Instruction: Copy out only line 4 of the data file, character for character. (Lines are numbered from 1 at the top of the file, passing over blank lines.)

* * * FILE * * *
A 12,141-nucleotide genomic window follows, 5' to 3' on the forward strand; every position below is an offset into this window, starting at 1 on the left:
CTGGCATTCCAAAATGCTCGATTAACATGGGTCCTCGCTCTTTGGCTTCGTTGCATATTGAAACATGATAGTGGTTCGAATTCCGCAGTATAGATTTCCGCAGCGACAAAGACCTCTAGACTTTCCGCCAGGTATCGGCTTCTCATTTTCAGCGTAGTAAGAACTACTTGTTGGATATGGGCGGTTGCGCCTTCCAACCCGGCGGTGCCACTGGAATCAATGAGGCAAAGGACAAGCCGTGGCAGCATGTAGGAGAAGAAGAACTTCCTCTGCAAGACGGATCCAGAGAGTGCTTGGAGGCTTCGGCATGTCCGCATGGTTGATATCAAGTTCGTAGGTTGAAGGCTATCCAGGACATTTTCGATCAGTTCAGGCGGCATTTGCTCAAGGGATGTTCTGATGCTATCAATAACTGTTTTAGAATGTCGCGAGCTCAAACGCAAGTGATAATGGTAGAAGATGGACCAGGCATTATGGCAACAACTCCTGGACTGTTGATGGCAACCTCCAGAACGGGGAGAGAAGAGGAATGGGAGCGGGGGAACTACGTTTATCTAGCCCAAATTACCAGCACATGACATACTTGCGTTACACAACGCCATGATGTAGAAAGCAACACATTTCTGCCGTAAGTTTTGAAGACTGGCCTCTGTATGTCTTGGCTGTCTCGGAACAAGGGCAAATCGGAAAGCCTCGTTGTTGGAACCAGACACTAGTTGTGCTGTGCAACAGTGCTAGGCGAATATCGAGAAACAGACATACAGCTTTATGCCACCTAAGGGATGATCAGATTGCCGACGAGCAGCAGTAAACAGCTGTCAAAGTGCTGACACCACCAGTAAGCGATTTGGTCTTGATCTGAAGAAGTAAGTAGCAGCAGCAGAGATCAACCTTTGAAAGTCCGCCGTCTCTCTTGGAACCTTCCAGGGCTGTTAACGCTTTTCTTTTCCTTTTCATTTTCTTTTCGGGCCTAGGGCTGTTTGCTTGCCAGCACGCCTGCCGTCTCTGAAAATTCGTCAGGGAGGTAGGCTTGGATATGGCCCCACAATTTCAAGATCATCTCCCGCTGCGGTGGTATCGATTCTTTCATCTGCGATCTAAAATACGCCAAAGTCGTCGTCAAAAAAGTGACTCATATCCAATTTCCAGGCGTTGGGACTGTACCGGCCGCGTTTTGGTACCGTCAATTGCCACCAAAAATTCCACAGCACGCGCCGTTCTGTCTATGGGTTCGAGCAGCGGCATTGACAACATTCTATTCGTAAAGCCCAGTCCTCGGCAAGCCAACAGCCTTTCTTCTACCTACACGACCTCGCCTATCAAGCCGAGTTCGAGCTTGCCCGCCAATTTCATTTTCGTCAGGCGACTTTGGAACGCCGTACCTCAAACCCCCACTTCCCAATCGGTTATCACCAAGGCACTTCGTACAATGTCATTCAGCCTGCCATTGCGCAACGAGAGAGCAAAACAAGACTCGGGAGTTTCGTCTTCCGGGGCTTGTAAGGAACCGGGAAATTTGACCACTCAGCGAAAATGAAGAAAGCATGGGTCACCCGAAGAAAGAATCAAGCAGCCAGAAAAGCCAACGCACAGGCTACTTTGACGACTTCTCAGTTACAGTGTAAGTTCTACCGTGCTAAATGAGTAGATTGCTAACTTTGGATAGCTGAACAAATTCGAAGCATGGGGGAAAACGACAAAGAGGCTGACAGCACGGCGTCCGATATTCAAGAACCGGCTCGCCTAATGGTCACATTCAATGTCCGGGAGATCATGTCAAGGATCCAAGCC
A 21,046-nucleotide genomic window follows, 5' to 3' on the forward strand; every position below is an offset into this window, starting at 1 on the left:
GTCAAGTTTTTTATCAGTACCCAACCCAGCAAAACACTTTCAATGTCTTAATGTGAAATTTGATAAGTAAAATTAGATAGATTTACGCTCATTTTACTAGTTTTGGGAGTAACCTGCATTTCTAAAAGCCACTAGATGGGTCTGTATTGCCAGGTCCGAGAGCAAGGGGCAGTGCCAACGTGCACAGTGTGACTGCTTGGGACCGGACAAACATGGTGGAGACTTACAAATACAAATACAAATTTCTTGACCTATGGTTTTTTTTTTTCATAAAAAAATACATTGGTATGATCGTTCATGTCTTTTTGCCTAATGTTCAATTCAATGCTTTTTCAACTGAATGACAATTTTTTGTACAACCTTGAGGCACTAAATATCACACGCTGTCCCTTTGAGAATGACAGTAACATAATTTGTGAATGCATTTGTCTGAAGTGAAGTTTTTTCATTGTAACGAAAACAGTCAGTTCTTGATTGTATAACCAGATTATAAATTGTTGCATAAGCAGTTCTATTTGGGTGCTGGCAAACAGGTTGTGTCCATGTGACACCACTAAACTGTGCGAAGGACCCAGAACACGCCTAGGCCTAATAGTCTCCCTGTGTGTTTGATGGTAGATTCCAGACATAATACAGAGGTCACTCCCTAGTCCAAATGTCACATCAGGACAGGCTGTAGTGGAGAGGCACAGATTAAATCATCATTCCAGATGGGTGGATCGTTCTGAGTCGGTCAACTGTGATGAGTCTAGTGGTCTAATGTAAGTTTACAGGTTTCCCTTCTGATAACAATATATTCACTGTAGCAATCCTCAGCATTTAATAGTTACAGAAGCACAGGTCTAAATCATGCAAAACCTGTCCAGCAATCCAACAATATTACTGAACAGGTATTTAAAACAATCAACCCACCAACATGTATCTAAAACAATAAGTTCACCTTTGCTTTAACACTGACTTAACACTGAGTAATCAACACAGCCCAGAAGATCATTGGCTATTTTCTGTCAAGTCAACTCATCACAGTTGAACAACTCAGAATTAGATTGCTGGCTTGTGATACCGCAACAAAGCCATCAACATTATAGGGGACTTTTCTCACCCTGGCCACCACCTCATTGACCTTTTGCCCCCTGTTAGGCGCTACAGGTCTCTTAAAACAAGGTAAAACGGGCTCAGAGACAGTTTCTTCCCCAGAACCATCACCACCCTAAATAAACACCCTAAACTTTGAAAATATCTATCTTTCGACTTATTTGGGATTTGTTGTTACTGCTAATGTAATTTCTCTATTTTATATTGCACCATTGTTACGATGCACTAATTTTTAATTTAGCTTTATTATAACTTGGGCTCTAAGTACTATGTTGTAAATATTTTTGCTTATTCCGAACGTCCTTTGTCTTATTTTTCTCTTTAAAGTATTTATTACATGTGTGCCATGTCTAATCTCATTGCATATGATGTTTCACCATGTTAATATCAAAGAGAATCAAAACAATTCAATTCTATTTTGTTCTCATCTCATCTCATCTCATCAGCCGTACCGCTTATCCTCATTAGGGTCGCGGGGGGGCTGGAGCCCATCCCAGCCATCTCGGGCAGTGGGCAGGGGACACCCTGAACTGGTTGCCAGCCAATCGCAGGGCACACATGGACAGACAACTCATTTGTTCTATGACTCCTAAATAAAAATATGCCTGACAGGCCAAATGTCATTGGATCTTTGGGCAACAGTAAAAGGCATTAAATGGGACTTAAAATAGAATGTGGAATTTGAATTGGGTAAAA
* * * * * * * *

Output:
GTCAAGTTTTTTATCAGTACCCAACCCAGCAAAACACTTTCAATGTCTTAATGTGAAATTTGATAAGTAAAATTAGATAGATTTACGCTCATTTTACTAGTTTTGGGAGTAACCTGCATTTCTAAAAGCCACTAGATGGGTCTGTATTGCCAGGTCCGAGAGCAAGGGGCAGTGCCAACGTGCACAGTGTGACTGCTTGGGACCGGACAAACATGGTGGAGACTTACAAATACAAATACAAATTTCTTGACCTATGGTTTTTTTTTTTCATAAAAAAATACATTGGTATGATCGTTCATGTCTTTTTGCCTAATGTTCAATTCAATGCTTTTTCAACTGAATGACAATTTTTTGTACAACCTTGAGGCACTAAATATCACACGCTGTCCCTTTGAGAATGACAGTAACATAATTTGTGAATGCATTTGTCTGAAGTGAAGTTTTTTCATTGTAACGAAAACAGTCAGTTCTTGATTGTATAACCAGATTATAAATTGTTGCATAAGCAGTTCTATTTGGGTGCTGGCAAACAGGTTGTGTCCATGTGACACCACTAAACTGTGCGAAGGACCCAGAACACGCCTAGGCCTAATAGTCTCCCTGTGTGTTTGATGGTAGATTCCAGACATAATACAGAGGTCACTCCCTAGTCCAAATGTCACATCAGGACAGGCTGTAGTGGAGAGGCACAGATTAAATCATCATTCCAGATGGGTGGATCGTTCTGAGTCGGTCAACTGTGATGAGTCTAGTGGTCTAATGTAAGTTTACAGGTTTCCCTTCTGATAACAATATATTCACTGTAGCAATCCTCAGCATTTAATAGTTACAGAAGCACAGGTCTAAATCATGCAAAACCTGTCCAGCAATCCAACAATATTACTGAACAGGTATTTAAAACAATCAACCCACCAACATGTATCTAAAACAATAAGTTCACCTTTGCTTTAACACTGACTTAACACTGAGTAATCAACACAGCCCAGAAGATCATTGGCTATTTTCTGTCAAGTCAACTCATCACAGTTGAACAACTCAGAATTAGATTGCTGGCTTGTGATACCGCAACAAAGCCATCAACATTATAGGGGACTTTTCTCACCCTGGCCACCACCTCATTGACCTTTTGCCCCCTGTTAGGCGCTACAGGTCTCTTAAAACAAGGTAAAACGGGCTCAGAGACAGTTTCTTCCCCAGAACCATCACCACCCTAAATAAACACCCTAAACTTTGAAAATATCTATCTTTCGACTTATTTGGGATTTGTTGTTACTGCTAATGTAATTTCTCTATTTTATATTGCACCATTGTTACGATGCACTAATTTTTAATTTAGCTTTATTATAACTTGGGCTCTAAGTACTATGTTGTAAATATTTTTGCTTATTCCGAACGTCCTTTGTCTTATTTTTCTCTTTAAAGTATTTATTACATGTGTGCCATGTCTAATCTCATTGCATATGATGTTTCACCATGTTAATATCAAAGAGAATCAAAACAATTCAATTCTATTTTGTTCTCATCTCATCTCATCTCATCAGCCGTACCGCTTATCCTCATTAGGGTCGCGGGGGGGCTGGAGCCCATCCCAGCCATCTCGGGCAGTGGGCAGGGGACACCCTGAACTGGTTGCCAGCCAATCGCAGGGCACACATGGACAGACAACTCATTTGTTCTATGACTCCTAAATAAAAATATGCCTGACAGGCCAAATGTCATTGGATCTTTGGGCAACAGTAAAAGGCATTAAATGGGACTTAAAATAGAATGTGGAATTTGAATTGGGTAAAA